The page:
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The witchcraft hysteria in the crucible

The Witchcraft Hysteria


In 1692, in Salem Massachusetts, the superstition of witches existed

in a society of strong Christian beliefs. Anybody who acted out of the

ordinary was accused of being a witch and then the accuse would actually be

forgiven if the blamed their accusations on another individual. This was the

main idea of a play entitled, The Crucible by Arthur Miller. In this play a

group of young girls act up and are then accused of being witches. These

girls then blame other people in order to get out of trouble and even pretend

to be "bewitched" in front of the court during a trial. This leads into the

deaths of some innocent people who were accused and automatically found guilty.

I believe, in many ways the people of Salem were responsible for the witch


The person with the most influence was the character, Abigail.

Abigail had an affair with a man by the name of John Proctor. Proctor broke

contact with Abigail and spent time and interest in his wife, Elizabeth.

Abigail gets jealous because of this and Abigail, a few other girls, and a

servant from the Caribbean named Tituba dance around in a order that they

believe it will kill Proctor's wife. Rev. Parris, Abigail's uncle, sees this

and reports it. When Abigail is questioned about this, she denies everything

and doesn't tell the truth about what really happened. The news of her and

the other girl's strange actions gets around and the hysteria starts.

Without Abigail's superstition, and her fear or telling the truth, I think

the events in The Crucible wouldn't have gotten as serious as they did or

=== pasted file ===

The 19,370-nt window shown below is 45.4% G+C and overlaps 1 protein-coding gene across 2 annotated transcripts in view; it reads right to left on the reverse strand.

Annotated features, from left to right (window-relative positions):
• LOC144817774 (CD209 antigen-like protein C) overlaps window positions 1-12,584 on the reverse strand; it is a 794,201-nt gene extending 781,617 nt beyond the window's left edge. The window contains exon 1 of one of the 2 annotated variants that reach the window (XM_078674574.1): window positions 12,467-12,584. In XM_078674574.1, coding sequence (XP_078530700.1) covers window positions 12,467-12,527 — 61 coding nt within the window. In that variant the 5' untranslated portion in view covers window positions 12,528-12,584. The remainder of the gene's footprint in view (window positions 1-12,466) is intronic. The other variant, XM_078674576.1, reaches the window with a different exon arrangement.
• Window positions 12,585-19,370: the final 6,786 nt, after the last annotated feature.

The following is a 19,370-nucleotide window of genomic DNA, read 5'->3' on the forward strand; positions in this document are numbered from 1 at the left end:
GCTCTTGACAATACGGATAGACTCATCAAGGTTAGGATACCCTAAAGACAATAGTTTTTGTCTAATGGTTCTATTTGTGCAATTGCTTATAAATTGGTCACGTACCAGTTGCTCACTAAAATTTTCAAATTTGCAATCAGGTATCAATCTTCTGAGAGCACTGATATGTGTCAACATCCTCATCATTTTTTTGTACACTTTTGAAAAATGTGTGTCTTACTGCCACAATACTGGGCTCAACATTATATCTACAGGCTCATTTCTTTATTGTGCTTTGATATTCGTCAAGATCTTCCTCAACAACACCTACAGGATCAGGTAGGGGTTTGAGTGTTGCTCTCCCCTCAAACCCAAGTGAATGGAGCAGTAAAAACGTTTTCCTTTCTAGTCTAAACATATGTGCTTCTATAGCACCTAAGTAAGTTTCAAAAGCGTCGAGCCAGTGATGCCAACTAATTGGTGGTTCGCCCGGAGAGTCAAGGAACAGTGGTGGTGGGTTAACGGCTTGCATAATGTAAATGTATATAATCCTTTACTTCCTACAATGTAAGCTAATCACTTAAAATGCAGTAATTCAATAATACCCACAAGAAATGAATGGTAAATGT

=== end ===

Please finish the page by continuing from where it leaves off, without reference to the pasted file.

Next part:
even started.

John Proctor was another catalyst to the witch hysteria in Salem.

John Proctor has an affair with Abigail, but he and his wife do make up and

get along well. John Proctor adds to the hysteria when he and his wife are

talking about Abigail and why she is acting so oddly. Although John Proctor

knows she is making up everything and blaming innocent people, he is

reluctant to travel to Salem and testify her as a fraud to the court. If he

would have done this the witch trials could have stopped there. Another way

John Proctor could have contributed to this madness but his moral didn't let

him occurs when at the end of Act IV he says he will confess to the law who

he saw with the devil in order to save himself from dying or from imprisonment.

Fortunately, John Proctor realizes this is wrong and he does not give the

confession and he hangs because of it. Although eventually John Proctor did

add to the hysteria a little, he still helped it stop.

The last person I think was played a big part in the spirit of the

witch hysteria is Governor Danforth. Danforth was a big part of the actual

trials and his court system was very brutal and uncivilized, in fact he said,

"If you are not with the court, you are against it" which basically means in

my opinion, if you are on trial and you don't believe what the court believes

then you are guilty. His words in this sentence where a huge part of the

conclusion on what eventually happened to the girls and all that were

involved. The court believed they were all witches and they really had no

chance to prove them wrong. Danforth contributed to the hysteria another way

in the method that he used to judge who was guilty in terms of evidence.

He believed word of mouth more than actual proven evidence, mostly because he

wanted these trials over fast and he wanted it to turn out the way he wanted

the trails to end. Without Danforth's ignorant court procedures and weak

justice system, the trails would have gone much better and the truth of the

hysteria would have most likely been uncovered.

The ignorance and superstition of the people of Salem were

responsible for the witch hysteria. I believe that this kind of hysteria

could never exist in a society like I live in today. Today's courts are much

better than the theocratic church/courts of the late 1600's. Another thing to

consider is that our Declaration of Independence and our freedom states that

we have freedom of religion. So even if somebody was a "witch" and didn't harm

anybody they would receive more trouble from today's media than from the law.

I am glad I didn't have to go through that horror and I'm happy I never will.

Source: Essay UK -

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